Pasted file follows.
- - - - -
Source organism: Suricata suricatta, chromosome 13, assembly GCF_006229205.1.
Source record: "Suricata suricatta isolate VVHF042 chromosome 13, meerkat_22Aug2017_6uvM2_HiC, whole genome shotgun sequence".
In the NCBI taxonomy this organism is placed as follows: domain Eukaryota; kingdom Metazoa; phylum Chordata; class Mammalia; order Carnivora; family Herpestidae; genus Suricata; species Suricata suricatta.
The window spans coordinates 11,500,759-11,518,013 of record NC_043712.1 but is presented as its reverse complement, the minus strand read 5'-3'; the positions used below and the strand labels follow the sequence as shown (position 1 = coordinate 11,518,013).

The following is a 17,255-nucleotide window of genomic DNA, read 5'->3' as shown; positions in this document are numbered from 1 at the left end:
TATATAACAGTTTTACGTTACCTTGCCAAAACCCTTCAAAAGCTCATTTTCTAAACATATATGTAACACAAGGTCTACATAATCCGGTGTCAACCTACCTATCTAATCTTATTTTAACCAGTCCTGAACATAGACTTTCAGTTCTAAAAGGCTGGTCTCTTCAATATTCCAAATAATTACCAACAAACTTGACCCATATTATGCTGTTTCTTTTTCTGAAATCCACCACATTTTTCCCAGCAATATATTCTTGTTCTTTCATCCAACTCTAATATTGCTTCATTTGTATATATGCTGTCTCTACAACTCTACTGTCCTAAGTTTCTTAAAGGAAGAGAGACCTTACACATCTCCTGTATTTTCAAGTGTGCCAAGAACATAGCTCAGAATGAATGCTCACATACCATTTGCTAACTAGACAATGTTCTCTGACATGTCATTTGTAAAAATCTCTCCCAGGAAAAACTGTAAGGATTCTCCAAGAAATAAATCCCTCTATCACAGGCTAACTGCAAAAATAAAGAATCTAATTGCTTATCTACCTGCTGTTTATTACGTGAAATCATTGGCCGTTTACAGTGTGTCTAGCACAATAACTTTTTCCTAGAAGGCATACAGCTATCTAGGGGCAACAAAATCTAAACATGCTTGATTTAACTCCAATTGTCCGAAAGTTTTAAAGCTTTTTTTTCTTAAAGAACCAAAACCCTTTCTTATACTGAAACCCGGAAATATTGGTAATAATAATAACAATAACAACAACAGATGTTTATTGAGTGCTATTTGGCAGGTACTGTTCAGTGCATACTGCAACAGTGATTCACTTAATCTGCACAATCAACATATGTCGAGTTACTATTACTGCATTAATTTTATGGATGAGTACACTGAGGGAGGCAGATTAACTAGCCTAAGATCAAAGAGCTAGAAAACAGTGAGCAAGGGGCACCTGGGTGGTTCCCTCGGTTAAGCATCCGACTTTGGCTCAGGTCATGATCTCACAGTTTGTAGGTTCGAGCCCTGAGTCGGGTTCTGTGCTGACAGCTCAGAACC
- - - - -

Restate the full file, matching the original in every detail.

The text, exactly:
Source organism: Suricata suricatta, chromosome 13, assembly GCF_006229205.1.
Source record: "Suricata suricatta isolate VVHF042 chromosome 13, meerkat_22Aug2017_6uvM2_HiC, whole genome shotgun sequence".
In the NCBI taxonomy this organism is placed as follows: domain Eukaryota; kingdom Metazoa; phylum Chordata; class Mammalia; order Carnivora; family Herpestidae; genus Suricata; species Suricata suricatta.
The window spans coordinates 11,500,759-11,518,013 of record NC_043712.1 but is presented as its reverse complement, the minus strand read 5'-3'; the positions used below and the strand labels follow the sequence as shown (position 1 = coordinate 11,518,013).

The following is a 17,255-nucleotide window of genomic DNA, read 5'->3' as shown; positions in this document are numbered from 1 at the left end:
TATATAACAGTTTTACGTTACCTTGCCAAAACCCTTCAAAAGCTCATTTTCTAAACATATATGTAACACAAGGTCTACATAATCCGGTGTCAACCTACCTATCTAATCTTATTTTAACCAGTCCTGAACATAGACTTTCAGTTCTAAAAGGCTGGTCTCTTCAATATTCCAAATAATTACCAACAAACTTGACCCATATTATGCTGTTTCTTTTTCTGAAATCCACCACATTTTTCCCAGCAATATATTCTTGTTCTTTCATCCAACTCTAATATTGCTTCATTTGTATATATGCTGTCTCTACAACTCTACTGTCCTAAGTTTCTTAAAGGAAGAGAGACCTTACACATCTCCTGTATTTTCAAGTGTGCCAAGAACATAGCTCAGAATGAATGCTCACATACCATTTGCTAACTAGACAATGTTCTCTGACATGTCATTTGTAAAAATCTCTCCCAGGAAAAACTGTAAGGATTCTCCAAGAAATAAATCCCTCTATCACAGGCTAACTGCAAAAATAAAGAATCTAATTGCTTATCTACCTGCTGTTTATTACGTGAAATCATTGGCCGTTTACAGTGTGTCTAGCACAATAACTTTTTCCTAGAAGGCATACAGCTATCTAGGGGCAACAAAATCTAAACATGCTTGATTTAACTCCAATTGTCCGAAAGTTTTAAAGCTTTTTTTTCTTAAAGAACCAAAACCCTTTCTTATACTGAAACCCGGAAATATTGGTAATAATAATAACAATAACAACAACAGATGTTTATTGAGTGCTATTTGGCAGGTACTGTTCAGTGCATACTGCAACAGTGATTCACTTAATCTGCACAATCAACATATGTCGAGTTACTATTACTGCATTAATTTTATGGATGAGTACACTGAGGGAGGCAGATTAACTAGCCTAAGATCAAAGAGCTAGAAAACAGTGAGCAAGGGGCACCTGGGTGGTTCCCTCGGTTAAGCATCCGACTTTGGCTCAGGTCATGATCTCACAGTTTGTAGGTTCGAGCCCTGAGTCGGGTTCTGTGCTGACAGCTCAGAACC